By 1952, Four Corners Businessmen Association president Fred Howlin, owner of Fred and Harry’s restaurant, noted that 19,000 cars passed through the intersection of Colesville Road and Old Bladensburg Road.  The association pressed for widening of the intersection, while the state pushed for a bypass.  In 1957, Maryland Route 193 was widened to four lanes and renamed to University Boulevard.  Maryland’s soon got its bypass in the long-planned “Inter-County Belt Freeway,” which also put an end to the recreation played out on the old Indian Spring links.  That same year the Indian Spring Country Club closed at Four Corners and moved to a new 490-acre tract in Glenmont.9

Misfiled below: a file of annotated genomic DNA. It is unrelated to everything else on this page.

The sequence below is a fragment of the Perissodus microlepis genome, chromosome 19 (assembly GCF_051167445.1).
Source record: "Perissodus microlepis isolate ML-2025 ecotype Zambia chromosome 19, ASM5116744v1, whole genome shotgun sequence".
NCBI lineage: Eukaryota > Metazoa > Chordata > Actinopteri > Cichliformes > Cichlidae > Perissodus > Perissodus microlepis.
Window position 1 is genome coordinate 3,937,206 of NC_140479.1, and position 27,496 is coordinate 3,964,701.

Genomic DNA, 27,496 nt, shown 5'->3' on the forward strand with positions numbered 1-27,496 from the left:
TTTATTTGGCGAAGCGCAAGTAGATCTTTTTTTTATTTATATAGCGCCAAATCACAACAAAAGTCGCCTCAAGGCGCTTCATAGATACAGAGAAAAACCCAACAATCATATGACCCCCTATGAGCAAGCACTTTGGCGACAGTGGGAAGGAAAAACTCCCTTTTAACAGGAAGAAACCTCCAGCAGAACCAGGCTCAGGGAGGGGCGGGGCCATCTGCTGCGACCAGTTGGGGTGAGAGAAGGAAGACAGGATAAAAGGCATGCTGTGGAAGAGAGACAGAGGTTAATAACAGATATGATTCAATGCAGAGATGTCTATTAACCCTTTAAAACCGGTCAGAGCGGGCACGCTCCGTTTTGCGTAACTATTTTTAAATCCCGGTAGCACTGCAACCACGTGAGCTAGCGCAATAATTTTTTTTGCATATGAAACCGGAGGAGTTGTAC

“Nostalgic memories will be all that is left of the once-famed Indian Spring course,” lamented Maury Fitzgerald in The Washington Post’s “Pitches and Putts” column in early 1957.10  Possibly.  Somewhere near Crestmoor Circle in Woodmoor, perhaps, the Indian Spring that nourished Piscataways, Gibson Girls, and rambling hikers still seeps cold and strong.

[Hawkins has a Ph.D. in history and lives in Northwood Park.]   ■


1George N. Beale and wife to Mary Olin, Montgomery County deeds liber EBP 9 folio 65-66, Oct. 31, 1871, Maryland State Archives.  Hereafter, MSA; John W. Walter and Thomas H. Pickford to Emma S. Cobb, wife of Henry Ives Cobb, April 23, 1898, liber TD 2, folio 488, MSA; The Washington Herald, Sept. 4, 1907; Evening Star, June 29, 1907; Evening Star, May 28, 1914.
2“Edward Hatch Buys Indian Spring Property,” The Washington Herald, Sept. 4, 1907; James D. Rice, Nature and History in the Potomac Country:  From Hunter-Gatherers to the Age of Jefferson (Baltimore, 2009), pp. 26-42; Florence Bayly DeWitt Howard, “Beall and Edmonston’s Discovery to Wheaton Regional Park:  1736-1994,” The Montgomery County Story, Vol. 37, No. 4 November 1994.